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In ser last moments outside the Nest, Sentwali activated the throat mike slaved to the battlesuit’s comms unit. Via the transmitter miles above at Betoto Parc, sie sent ser final words to ser pup and, if it was inclined to listen, civilization at large.
Dearest Keligomo. My pup. I never told you I joined the crowd watching you board your transport. Never told you how proud I feel that you became a soldier. You are the reason I am here now and I thank you for that.
Somewhere, in the trenches of Adhra Pili or the battlesats swarming around Lumbwana–Tano, in whatever hell you are stationed, I hope this message finds you. I pray you live still and the war against the Slow Bugs brings you glory.
I leave you now to fulfill the promise I made so long ago to your parent, my eternal lover, Kelile. Sie told me to live. For the two centuries after I left my Pristine Colony and learned that the world outside had progressed, I imagined the promise sie wrought from me was that I should live. Your departure made me realize sie meant all three of us. Though what became of your sib, Achinee, I do not know.
My future is simple. I may be dead before this day is ended but I know that at my very end I shall return finally to life. For you, I can only hope your civilization takes note and learns from my example. In the suppression of your nature, you have cut out some vital spark. You are lacking.
To you, the Pristine Colony is an object of veneration and amusement, to be experienced through your remote observations courtesy of what we called hoverbats.
You are mistaken. You should, instead, see the Nest as the herald of victory, as the living remnant of the vitality you have forfeited but you will need if you are to prevail in the war.
Otherwise, I fear the Slow Bug victory is inevitable.
Pay heed and farewell, my pup.
Warriors crowded around Sentwali, ramming their horn haloes into ser face and body, trying to sniff meaning out of this intruder whose scent none of them remembered and yet unmistakably smelt of the Nest. This worker-pathfinder made no sense.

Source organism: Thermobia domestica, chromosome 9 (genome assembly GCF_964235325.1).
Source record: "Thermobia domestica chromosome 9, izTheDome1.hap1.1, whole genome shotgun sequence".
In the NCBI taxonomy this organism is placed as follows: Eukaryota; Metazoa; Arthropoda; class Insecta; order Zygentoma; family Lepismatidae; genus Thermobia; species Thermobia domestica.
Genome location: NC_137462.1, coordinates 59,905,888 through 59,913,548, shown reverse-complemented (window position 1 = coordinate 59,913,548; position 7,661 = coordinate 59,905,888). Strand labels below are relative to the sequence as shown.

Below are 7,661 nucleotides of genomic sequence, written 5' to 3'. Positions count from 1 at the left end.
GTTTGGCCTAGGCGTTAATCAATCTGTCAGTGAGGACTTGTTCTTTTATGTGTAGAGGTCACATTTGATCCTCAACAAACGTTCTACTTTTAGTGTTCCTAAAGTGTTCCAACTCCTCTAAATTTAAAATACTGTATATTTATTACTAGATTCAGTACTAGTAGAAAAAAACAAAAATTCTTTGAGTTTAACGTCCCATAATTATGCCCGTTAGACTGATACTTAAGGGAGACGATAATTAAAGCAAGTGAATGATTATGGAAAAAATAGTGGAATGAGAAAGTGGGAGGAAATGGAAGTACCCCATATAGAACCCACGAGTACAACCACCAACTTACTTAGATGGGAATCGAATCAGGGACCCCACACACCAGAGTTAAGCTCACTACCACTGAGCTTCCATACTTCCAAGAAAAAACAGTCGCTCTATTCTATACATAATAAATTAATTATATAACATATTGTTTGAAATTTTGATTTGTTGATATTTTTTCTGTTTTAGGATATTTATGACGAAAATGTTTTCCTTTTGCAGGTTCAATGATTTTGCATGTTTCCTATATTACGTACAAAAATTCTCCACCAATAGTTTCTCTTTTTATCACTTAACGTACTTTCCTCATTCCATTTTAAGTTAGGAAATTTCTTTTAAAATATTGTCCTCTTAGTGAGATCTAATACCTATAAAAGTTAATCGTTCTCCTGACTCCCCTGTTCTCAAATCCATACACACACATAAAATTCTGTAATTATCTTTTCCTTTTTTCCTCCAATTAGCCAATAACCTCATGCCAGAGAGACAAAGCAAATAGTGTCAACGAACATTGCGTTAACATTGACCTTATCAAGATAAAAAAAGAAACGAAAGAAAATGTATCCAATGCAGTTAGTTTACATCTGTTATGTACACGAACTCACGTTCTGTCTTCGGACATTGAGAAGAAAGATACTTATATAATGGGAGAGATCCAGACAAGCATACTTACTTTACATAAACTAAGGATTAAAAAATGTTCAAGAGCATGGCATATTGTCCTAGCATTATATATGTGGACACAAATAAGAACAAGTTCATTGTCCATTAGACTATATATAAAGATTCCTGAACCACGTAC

A bladed forelimb lifted the throat mike from Sentwali’s neck with surprising gentleness, in contrast to the ringing blows they dealt to the inactive battlesuit. The crush of warriors began herding Sentwali further into the Nest, sending one of their number ahead to summon the Great-Parent.
After two centuries of death, Sentwali passed back through the West Gate. A tiny trace of Kelile’s scent lingered still, barely discernable except to someone who yearned for it. Ser scent enveloped Sentwali who prayed to both Magomu, God of the Deep, and Eshe, Source of all Life, that one day Keligomo too would smell ser parent.
Since 2002, I have been writing about the worlds of the White Knights and the descendants of the million human children that they demanded in the Vancouver Accords. Of these, I’ve written two non-human stories, first drafting My Extended Death in 2007, several years before I started writing what became Marine Cadet. When I wanted an allied but alien creature to blast away at in the training exercise that kicks off the Human Legion series, I soon realized that I didn’t need my cadets to face generic sci fi bugs because I already had an alien species from My Extended Death, and many pages of background notes that had fed into the novelette’s background.
The inspiration for writing about a hive creature came very much from the author Stephen Baxter at NewCon 2 in Northampton, England, who was promoting his excellent novel Coalescent with a talk about HG Wells and hive insects both real and in science fiction. In fact, he was so engaged by topics that obviously fascinated him that he barely mentioned his book. If you get a chance to see Stephen Baxter at a science fiction convention, take it.
I hit a problem and an opportunity right away because my aliens have no concept of gender – an idea that fascinates Pedro in the Human Legion books. Using gender pronouns made no sense to me at all, and referring to fleshed-out characters as ‘it’ was too cold and distant. So I used sie for he/she and ser for his/her. It wasn’t because I was trying to make some kind of political statement, it just felt the right way to get a little inside the heads of these aliens so I could tell the story from their perspective.
I’m not the first science fiction author to mess with gender pronouns in this way and not the last. In fact there was a fuss a year or so ago with a book called Ancillary Justice by Ann Leckie. I haven’t read it myself, but apparently Leckie uses ‘she’ throughout and in a deliberately confusing way because the alien narrator doesn’t really get gender. Sounds like the author was trying to do something broadly similar to me, but I don’t think Sentwali would approve. If anyone tried to explain gender to ser, I think sie would be outraged to learn that someone had assigned a gender-specific pronoun to ser.
But that’s aliens for you 🙂
Tim C. Taylor — Jan 2015
Text (c) 2015 by Tim C. Taylor. All rights reserved. Alien insect image (c) bluecrayola / Shutterstock